“It is exceedingly odd to say that a statute which bars a state from discriminating on the basis of race violates the Equal Protection Clause because it discriminates on the basis of race and sex. Yet that is precisely what the [Sixth Circuit] majority held here,” Bursch said.
“Until now, no court has ever held that, apart from remedying specific past discrimination, a government must engage in affirmative action.”
The petition reached the high court at a time when the justices are preparing to rule on whether a race-based affirmative action plan at the University of Texas violates the equal protection rights of white students applying for admission.
The case, Schuette v. Coalition to Defend Affirmative Action (12-682), will be heard in the court’s next term, which begins in October.
The actual text of Proposal 2 reads as follows:
“Affirmative action programs.
1. The University of Michigan, Michigan State University, Grand Valley State University, and any other public college or university, community college, or school district shall not discriminate against, or grant preferential treatment to, any individual or group on the basis of race, sex, color, ethnicity, or national origin in the operation of public employment, public education, or public contracting.
2. The state shall not discriminate against, or grant preferential treatment to, any individual or group on the basis of race, sex, color, ethnicity, or national origin in the operation of public employment, public education, or public contracting.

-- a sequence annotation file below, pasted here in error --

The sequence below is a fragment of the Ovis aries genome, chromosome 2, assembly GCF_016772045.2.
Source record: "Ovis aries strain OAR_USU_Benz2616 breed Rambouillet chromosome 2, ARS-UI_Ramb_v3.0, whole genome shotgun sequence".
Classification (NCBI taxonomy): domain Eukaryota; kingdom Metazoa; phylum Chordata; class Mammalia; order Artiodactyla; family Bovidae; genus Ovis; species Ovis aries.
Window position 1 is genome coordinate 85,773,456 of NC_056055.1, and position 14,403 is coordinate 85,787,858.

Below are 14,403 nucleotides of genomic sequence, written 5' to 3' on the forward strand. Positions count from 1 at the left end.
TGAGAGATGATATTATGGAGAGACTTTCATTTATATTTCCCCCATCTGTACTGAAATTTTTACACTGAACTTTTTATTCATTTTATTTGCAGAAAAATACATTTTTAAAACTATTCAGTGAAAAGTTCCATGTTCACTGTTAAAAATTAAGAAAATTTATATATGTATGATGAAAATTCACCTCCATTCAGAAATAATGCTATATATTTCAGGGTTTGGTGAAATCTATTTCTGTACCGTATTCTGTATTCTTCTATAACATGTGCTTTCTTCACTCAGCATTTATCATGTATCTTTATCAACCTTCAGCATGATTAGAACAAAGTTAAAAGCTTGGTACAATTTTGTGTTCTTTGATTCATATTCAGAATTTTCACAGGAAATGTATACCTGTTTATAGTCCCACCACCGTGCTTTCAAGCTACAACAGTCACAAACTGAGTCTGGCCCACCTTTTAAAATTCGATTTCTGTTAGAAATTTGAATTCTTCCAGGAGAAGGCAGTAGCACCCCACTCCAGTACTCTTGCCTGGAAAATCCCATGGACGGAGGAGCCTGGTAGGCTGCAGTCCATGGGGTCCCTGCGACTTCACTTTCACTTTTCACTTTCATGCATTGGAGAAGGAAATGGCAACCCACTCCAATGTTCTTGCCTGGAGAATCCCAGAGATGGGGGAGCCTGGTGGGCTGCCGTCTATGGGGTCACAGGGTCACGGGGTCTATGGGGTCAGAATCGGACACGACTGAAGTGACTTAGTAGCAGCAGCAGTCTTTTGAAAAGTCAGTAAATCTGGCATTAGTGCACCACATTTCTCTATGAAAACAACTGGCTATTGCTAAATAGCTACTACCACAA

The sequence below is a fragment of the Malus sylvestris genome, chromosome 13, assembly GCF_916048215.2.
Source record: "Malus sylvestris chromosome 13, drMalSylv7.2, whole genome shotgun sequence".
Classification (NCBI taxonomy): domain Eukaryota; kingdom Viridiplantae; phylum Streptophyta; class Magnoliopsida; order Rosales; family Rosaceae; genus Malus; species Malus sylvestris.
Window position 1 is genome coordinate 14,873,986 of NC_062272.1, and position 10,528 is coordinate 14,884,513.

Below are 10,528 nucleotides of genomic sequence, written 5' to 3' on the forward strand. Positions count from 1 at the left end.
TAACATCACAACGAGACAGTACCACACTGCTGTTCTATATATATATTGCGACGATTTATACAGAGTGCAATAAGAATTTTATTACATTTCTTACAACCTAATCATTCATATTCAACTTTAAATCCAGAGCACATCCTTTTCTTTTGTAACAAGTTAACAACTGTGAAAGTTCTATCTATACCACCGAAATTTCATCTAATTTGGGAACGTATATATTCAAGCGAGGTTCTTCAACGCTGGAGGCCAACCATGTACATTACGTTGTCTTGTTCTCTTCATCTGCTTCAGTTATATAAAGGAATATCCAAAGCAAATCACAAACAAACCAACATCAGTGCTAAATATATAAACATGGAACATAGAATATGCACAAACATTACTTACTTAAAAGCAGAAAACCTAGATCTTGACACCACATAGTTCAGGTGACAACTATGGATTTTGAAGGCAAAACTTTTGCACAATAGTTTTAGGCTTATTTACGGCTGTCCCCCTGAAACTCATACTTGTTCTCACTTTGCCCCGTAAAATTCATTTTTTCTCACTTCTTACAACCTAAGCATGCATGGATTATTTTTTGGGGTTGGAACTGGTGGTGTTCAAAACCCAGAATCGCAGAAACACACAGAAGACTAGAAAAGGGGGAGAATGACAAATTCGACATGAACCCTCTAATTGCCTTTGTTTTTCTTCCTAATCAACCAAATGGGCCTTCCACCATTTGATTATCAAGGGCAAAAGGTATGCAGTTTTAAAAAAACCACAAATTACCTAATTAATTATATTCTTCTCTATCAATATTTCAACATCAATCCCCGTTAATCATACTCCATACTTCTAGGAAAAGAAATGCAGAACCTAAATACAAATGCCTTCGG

3. For the purposes of this section “state” includes, but is not necessarily limited to, the state itself, any city, county, any public college, university, or community college, school district, or other political subdivision or governmental instrumentality of or within the State of Michigan not included in sub-section 1.
4. This section does not prohibit action that must be taken to establish or maintain eligibility for any federal program, if ineligibility would result in a loss of federal funds to the state.
5. Nothing in this section shall be interpreted as prohibiting bona fide qualifications based on sex that are reasonably necessary to the normal operation of public employment, public education, or public contracting.
6. The remedies available for violations of this section shall be the same, regardless of the injured party’s race, sex, color, ethnicity, or national origin, as are otherwise available for violations of Michigan anti-discrimination law.
7. This section shall be self-executing. If any part or parts of this section are found to be in conflict with the United States Constitution or federal law, the section shall be implemented to the maximum extent that the United States Constitution and federal law permit. Any provision held invalid shall be severable from the remaining portions of this section.
8. This section applies only to action taken after the effective date of this section.
9. This section does not invalidate any court order or consent decree that is in force as of the effective date of this section.”